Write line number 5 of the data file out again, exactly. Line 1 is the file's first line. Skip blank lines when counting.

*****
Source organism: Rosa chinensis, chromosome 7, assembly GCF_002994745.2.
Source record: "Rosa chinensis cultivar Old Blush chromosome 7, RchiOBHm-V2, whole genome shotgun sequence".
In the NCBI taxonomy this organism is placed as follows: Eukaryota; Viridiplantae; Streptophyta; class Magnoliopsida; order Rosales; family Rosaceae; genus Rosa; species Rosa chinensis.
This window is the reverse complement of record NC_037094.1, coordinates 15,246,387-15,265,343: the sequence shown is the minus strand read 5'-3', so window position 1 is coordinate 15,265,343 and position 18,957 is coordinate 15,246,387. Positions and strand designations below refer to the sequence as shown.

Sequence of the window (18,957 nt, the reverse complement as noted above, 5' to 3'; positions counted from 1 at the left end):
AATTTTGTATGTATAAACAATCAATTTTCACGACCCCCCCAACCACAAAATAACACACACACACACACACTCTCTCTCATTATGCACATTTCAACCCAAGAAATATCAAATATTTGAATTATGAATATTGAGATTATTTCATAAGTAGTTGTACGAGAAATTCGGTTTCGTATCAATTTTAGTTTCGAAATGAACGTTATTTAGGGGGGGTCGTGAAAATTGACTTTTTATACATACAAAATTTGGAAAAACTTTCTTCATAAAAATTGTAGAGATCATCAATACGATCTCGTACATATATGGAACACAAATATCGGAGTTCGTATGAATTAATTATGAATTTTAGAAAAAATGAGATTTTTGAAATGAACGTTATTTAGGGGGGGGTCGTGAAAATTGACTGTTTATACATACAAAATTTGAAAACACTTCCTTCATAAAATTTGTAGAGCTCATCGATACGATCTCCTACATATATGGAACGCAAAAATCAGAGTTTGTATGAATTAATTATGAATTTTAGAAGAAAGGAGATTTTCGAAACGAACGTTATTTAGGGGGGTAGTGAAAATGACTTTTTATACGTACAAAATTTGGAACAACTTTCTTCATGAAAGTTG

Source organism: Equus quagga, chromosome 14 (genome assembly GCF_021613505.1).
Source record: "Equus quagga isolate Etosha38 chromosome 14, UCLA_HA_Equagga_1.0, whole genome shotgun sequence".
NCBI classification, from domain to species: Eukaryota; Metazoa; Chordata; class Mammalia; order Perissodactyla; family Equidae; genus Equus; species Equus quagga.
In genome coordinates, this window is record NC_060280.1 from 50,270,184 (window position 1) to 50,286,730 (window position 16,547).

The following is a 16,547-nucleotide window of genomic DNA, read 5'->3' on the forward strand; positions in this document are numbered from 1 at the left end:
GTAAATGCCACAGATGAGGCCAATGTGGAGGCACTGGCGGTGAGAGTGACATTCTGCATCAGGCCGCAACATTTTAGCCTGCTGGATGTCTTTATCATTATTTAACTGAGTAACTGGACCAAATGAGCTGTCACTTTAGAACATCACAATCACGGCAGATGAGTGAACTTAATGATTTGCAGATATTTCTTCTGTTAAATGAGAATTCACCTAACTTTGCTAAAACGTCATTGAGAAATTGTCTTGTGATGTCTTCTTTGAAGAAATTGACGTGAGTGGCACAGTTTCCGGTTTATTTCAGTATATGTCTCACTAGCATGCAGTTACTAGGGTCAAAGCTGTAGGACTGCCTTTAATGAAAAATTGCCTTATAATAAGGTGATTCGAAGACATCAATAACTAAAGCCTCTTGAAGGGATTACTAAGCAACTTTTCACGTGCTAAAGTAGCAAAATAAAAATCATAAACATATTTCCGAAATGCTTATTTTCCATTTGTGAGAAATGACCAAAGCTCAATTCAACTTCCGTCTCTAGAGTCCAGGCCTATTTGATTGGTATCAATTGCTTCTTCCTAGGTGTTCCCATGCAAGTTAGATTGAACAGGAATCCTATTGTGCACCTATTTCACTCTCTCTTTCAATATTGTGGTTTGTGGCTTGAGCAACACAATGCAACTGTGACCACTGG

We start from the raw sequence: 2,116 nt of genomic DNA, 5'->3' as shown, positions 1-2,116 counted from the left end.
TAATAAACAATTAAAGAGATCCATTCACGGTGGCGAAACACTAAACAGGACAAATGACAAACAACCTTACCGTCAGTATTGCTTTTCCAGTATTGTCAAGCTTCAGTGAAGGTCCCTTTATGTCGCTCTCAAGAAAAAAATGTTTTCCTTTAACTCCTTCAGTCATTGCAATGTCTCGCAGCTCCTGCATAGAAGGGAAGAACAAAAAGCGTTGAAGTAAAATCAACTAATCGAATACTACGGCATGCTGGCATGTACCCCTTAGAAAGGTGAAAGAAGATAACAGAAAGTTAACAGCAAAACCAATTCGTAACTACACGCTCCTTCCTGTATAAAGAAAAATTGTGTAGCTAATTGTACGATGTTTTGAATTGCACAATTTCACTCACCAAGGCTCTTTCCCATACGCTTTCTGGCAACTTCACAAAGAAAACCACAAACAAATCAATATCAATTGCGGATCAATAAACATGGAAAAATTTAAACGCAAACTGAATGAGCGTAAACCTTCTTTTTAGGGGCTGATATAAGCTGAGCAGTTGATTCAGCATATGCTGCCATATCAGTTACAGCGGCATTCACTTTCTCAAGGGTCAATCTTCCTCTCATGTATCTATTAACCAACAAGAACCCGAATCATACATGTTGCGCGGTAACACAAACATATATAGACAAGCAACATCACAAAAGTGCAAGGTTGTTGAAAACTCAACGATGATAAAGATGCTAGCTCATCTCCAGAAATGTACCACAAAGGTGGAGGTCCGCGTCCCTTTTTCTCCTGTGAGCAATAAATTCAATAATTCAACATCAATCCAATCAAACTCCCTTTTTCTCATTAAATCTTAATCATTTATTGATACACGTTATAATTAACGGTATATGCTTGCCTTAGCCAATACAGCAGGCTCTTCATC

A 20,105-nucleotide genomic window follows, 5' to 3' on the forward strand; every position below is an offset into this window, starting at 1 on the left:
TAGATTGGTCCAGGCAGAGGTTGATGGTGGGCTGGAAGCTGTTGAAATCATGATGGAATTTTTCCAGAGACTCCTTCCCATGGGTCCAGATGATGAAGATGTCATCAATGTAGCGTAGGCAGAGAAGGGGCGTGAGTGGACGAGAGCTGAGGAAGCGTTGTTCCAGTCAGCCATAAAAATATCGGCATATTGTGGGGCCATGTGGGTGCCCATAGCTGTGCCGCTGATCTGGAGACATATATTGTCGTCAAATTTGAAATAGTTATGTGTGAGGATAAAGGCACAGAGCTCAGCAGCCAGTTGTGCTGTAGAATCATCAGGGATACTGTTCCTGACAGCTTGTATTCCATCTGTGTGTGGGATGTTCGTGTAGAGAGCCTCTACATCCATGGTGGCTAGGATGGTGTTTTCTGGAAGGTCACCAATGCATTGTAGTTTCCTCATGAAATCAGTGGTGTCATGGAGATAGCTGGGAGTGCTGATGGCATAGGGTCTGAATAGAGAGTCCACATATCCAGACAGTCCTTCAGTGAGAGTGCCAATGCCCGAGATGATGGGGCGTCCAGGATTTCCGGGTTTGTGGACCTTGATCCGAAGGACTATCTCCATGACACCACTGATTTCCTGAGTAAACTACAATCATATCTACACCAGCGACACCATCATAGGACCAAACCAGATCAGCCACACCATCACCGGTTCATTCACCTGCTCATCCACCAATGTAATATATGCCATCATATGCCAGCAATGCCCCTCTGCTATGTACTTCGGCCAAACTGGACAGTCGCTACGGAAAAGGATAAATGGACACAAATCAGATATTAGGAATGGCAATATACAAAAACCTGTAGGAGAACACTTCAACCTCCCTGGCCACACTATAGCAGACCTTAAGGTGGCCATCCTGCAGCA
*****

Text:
Sequence of the window (18,957 nt, the reverse complement as noted above, 5' to 3'; positions counted from 1 at the left end):